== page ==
By Micah Maidenberg
July 28, 2010
When Mohammad Valadan first starting hearing about the South Loop in the media several years ago, it was described as a rapidly expanding neighborhood. In short order he decided that residential real estate in the area had lots of upside for someone, like him, looking for an investment opportunity.
On Aug. 7, 2006, he and his wife took out a $118,320 mortgage to purchase a unit in the building at 1620 S. Michigan Ave., a new construction condominium tower that now contains 249 residences. The idea was to rent out the unit, earning a bit of income each month.
“It was growing and everybody was talking about it,” Valadan said of the South Loop. “I bought and a lot of my friends bought.”
A hiccup along the way was the recession. Valadan, who lives in Morton Grove, said he was hurt by the economic downturn — a restaurant he owned in part was doing poorly and he stopped making payments on his condo loan. On March 23, his lender filed a foreclosure suit against him and his wife, who is also listed on the mortgage they took out to buy into 1620 S. Michigan. The couple still had more than $114,000 left on the note as of the filing date, according to court records.
Valadan’s was the sixth foreclosure suit to hit a unit owner in 1620 S. Michigan this year, Circuit Court of Cook County records show. The seventh, filed on May 16, foreclosed on a mortgage taken out by Romelia Montoya, a Cicero resident who works in human resources. As was the ninth.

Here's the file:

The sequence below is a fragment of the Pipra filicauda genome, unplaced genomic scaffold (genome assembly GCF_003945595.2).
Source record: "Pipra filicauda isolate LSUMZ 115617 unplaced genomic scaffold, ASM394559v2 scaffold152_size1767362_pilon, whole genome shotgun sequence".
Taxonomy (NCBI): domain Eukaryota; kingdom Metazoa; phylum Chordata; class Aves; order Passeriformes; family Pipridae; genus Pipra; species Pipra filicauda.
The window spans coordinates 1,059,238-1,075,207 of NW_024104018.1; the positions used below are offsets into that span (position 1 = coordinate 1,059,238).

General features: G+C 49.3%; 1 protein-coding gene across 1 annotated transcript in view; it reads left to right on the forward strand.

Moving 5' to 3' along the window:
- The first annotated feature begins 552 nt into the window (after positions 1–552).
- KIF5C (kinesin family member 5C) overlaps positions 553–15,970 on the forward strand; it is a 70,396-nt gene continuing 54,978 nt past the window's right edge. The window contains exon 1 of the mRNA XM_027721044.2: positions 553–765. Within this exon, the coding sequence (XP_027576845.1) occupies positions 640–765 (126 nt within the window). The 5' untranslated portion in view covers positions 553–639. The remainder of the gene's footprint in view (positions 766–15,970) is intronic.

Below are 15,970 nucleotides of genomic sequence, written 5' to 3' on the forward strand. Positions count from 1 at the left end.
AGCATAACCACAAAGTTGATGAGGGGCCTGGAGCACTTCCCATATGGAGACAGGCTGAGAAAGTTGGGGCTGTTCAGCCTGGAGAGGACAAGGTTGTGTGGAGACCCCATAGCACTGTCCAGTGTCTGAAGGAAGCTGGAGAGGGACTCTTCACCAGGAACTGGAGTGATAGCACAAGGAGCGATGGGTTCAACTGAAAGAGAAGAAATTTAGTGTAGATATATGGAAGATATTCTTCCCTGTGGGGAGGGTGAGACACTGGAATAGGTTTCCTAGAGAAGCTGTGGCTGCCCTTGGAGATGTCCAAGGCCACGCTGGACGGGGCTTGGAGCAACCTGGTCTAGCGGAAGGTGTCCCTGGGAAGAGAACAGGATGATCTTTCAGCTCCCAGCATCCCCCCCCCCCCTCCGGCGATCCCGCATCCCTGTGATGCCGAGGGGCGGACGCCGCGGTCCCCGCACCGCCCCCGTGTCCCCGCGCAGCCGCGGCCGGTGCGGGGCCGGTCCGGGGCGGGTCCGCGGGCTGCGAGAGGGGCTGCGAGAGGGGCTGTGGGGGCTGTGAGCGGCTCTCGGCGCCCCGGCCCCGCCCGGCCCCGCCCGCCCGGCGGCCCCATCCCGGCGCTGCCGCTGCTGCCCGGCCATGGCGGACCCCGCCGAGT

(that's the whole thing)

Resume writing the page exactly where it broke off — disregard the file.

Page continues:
Montoya said she closed on two units in 1620 S. Michigan in 2007, hoping to eventually resell them. She soon had them rented out — one to a flight attendant, one to a relative. Another flight attendant, she said, later moved into the second unit as well. Even when both were occupied — the tenants were gone by October 2009 — the finances were difficult. The tenants’ combined rent of $2,400 didn’t cover her two mortgages, which ran to approximately $3,600 each month.
“The plan was to refinance and that didn’t happen, and my cash reserves went away,” Montoya said.
The economic crisis and struggles of the housing market blindsided her.
“For years you figured the bottom’s going to drop, the bottom’s going to drop and it never did … and then it dropped,” Montoya said.
Through June, lenders filed 14 foreclosures against mortgagees in 1620 S. Michigan. The issue isn’t isolated to one building in the South Loop. Twenty-two condo owners at 1720 S. Michigan, a 498-unit building, had foreclosure suits filed against them in the first half of 2010, court records show, as have 22 owners at the River City Condominium building. And the pace of foreclosures filings in the neighborhood and on the Near West Side is now accelerating.
According to data recently published by the Woodstock Institute, a Chicago-based housing research and policy organization, lenders filed 131 foreclosure actions against mortgagees in the first half of 2010 on the Near South Side, an area bound roughly by Roosevelt, 26th Street, the river and Federal and Lake Michigan. That’s up by more than 54 percent over the first half of 2009.
On the Near West Side, a zone bound by Kinzie, 16th Street, the Dan Ryan Expressway and Rockwell, lenders filed 227 foreclosures through June, up 72 percent versus the first half of 2009.
The Loop’s 132 foreclosures filed through June, meanwhile, represented a 120 percent jump.
“If you look in the city, you see areas with the most substantial growth tend to be middle- and high-income areas that were not going to be hit by the foreclosure crisis in the early stages, in 2006 and 2007,” said Geoff Smith, a senior vice president at Woodstock.